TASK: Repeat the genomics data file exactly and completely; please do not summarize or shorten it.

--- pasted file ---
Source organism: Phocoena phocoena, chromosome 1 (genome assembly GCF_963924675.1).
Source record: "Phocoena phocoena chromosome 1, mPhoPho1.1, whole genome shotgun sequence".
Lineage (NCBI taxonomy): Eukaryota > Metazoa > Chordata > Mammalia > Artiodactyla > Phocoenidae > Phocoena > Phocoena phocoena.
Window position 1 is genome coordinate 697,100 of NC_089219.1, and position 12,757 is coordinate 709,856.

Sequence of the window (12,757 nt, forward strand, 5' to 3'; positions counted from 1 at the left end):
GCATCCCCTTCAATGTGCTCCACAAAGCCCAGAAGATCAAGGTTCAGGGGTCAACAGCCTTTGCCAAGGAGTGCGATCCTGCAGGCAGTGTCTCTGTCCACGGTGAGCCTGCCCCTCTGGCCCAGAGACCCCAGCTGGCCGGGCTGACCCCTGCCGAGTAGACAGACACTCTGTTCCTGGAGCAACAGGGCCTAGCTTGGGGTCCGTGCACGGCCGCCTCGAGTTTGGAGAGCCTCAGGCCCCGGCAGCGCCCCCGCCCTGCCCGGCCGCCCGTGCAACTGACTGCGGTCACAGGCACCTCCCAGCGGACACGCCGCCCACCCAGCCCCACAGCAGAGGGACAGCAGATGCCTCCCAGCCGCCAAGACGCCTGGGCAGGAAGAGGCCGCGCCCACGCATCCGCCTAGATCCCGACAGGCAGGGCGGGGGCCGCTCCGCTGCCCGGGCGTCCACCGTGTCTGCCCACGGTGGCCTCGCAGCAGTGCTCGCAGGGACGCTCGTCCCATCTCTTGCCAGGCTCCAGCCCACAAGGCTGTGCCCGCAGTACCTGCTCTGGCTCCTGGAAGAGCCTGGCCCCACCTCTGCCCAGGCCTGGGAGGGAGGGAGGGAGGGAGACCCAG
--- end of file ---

Source organism: Phocoena phocoena, chromosome 1 (genome assembly GCF_963924675.1).
Source record: "Phocoena phocoena chromosome 1, mPhoPho1.1, whole genome shotgun sequence".
Lineage (NCBI taxonomy): Eukaryota > Metazoa > Chordata > Mammalia > Artiodactyla > Phocoenidae > Phocoena > Phocoena phocoena.
Window position 1 is genome coordinate 697,100 of NC_089219.1, and position 12,757 is coordinate 709,856.

Sequence of the window (12,757 nt, forward strand, 5' to 3'; positions counted from 1 at the left end):
GCATCCCCTTCAATGTGCTCCACAAAGCCCAGAAGATCAAGGTTCAGGGGTCAACAGCCTTTGCCAAGGAGTGCGATCCTGCAGGCAGTGTCTCTGTCCACGGTGAGCCTGCCCCTCTGGCCCAGAGACCCCAGCTGGCCGGGCTGACCCCTGCCGAGTAGACAGACACTCTGTTCCTGGAGCAACAGGGCCTAGCTTGGGGTCCGTGCACGGCCGCCTCGAGTTTGGAGAGCCTCAGGCCCCGGCAGCGCCCCCGCCCTGCCCGGCCGCCCGTGCAACTGACTGCGGTCACAGGCACCTCCCAGCGGACACGCCGCCCACCCAGCCCCACAGCAGAGGGACAGCAGATGCCTCCCAGCCGCCAAGACGCCTGGGCAGGAAGAGGCCGCGCCCACGCATCCGCCTAGATCCCGACAGGCAGGGCGGGGGCCGCTCCGCTGCCCGGGCGTCCACCGTGTCTGCCCACGGTGGCCTCGCAGCAGTGCTCGCAGGGACGCTCGTCCCATCTCTTGCCAGGCTCCAGCCCACAAGGCTGTGCCCGCAGTACCTGCTCTGGCTCCTGGAAGAGCCTGGCCCCACCTCTGCCCAGGCCTGGGAGGGAGGGAGGGAGGGAGACCCAG